The Coup Pick a Bigger Weapon Epitaph;
April 2006

As hip-hop’s most consistently and consciously
political duo – a strong title, given the Public Enemys of the
genre – Oakland’s The Coup has been dropping
check-yourself-and-your-government bombs since the early ’90s. Pick
a Bigger Weapon, its fifth full album in 14 years, is the best one
yet, successfully combining lyricist Boots Riley’s storytelling
gift, Pam the Funkstress’s masterful mixing, and the grooves of a
talented backup band (featuring members of Audioslave and
Parliament-Funkadelic) with their always-on-point,
down-with-the-man rhetoric. Linking Bush’s oil to Saddam’s
genocide, defending theft over retailers’ low wages and Third World
buying practices, and reminding why each of us should stand our
ground, The Coup is stronger than ever as rap’s radicals – and
maybe this time, thanks to thoroughly enjoyable hooks and
party-ready beats, more will take note. – Matt

Neko Case Fox Confessor Brings the
Anti; March 2006

If there is one thing more pleasurable than
reviewing a recording that evades categorizing, it is sitting back
and listening to one. With song structures that circumvent
tradition, Fox Confessor Brings the Flood throws forth a mix of
musical overtones that could just as easily stem from rhythm and
blues as they do country and western or rock ’n’ roll. Underline
this with Case’s eccentric lyrical narrative and her aching yet
rich vocal lament and one soon realizes that here is a collection
of songs that speaks platitudes. From the shimmering guitars of the
hauntingly beautiful title track to the gorgeous lyrical dirge of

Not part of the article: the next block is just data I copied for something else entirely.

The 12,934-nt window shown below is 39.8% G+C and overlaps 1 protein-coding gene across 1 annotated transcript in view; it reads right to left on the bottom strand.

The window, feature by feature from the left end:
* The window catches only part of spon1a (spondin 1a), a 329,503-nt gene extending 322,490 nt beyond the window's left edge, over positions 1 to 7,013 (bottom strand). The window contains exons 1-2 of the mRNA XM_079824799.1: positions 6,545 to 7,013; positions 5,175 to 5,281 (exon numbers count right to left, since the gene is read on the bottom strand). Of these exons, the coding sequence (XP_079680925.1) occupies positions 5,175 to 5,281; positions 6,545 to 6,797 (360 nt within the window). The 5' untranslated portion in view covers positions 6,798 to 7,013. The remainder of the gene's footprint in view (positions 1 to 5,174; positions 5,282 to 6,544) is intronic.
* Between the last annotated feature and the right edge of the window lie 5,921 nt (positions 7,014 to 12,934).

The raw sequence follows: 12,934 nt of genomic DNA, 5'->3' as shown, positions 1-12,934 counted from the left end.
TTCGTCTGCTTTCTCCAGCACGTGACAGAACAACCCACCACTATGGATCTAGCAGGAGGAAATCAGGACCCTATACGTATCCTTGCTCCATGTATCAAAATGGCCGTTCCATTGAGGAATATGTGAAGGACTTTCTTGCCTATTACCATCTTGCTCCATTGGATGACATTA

“Maybe Sparrow,” Case tours us through a musical terrain that
radiates from its musical and subjective variables. Here is an
album that demands to be listened to. – Brett Leigh

Hot Buttered Rum Well-Oiled Machine

“Hot Diggity!” I say after hearing Hot Buttered
Rum’s Well-Oiled Machine. Setting a new standard for the evolved
bluegrass genre, the Bay Area quintet has achieved an album of
irresistible charm. Basking in a warmth often elusive in the
studio, the listener feels cradled within the band’s timeless
world. Weaving a web of pristine instrumental excursions with lush
vocal harmonies, this machine is well oiled indeed. They ignite
things from the get-go with the politically charged swing of “Guns
or Butter.” The mythical voyage of “Waterpocket Fold” finds the
fellows playing a game of string-laden pinball. While “Sweet Honey
Fountain” might as well be an invitation to dive into Hot
Buttered’s bubbling well of musical nectar. – Tyler

Editors Back Room Kitchenware Records;
April 2006

So, let’s look at some stats about this U.K. band
you’ve probably never heard of: It has been nominated for best new
band at the NME, recently played SXSW, and hit up Coachella at the
tail end of April. Though the majority of the album is fairly
fast-paced and up-tempo, the understated “Open Your Arms” is
inescapable and possibly the best example of the potential the
Editors can reach as far as songwriting is concerned. An excellent
debut album, the Editors follow in a long and abrupt line of retro
’80s dance punk, blending elements of both Bloc Party and Interpol.
If those bands do it for ya, this album is definitely worth picking
up. – Patrick Moore


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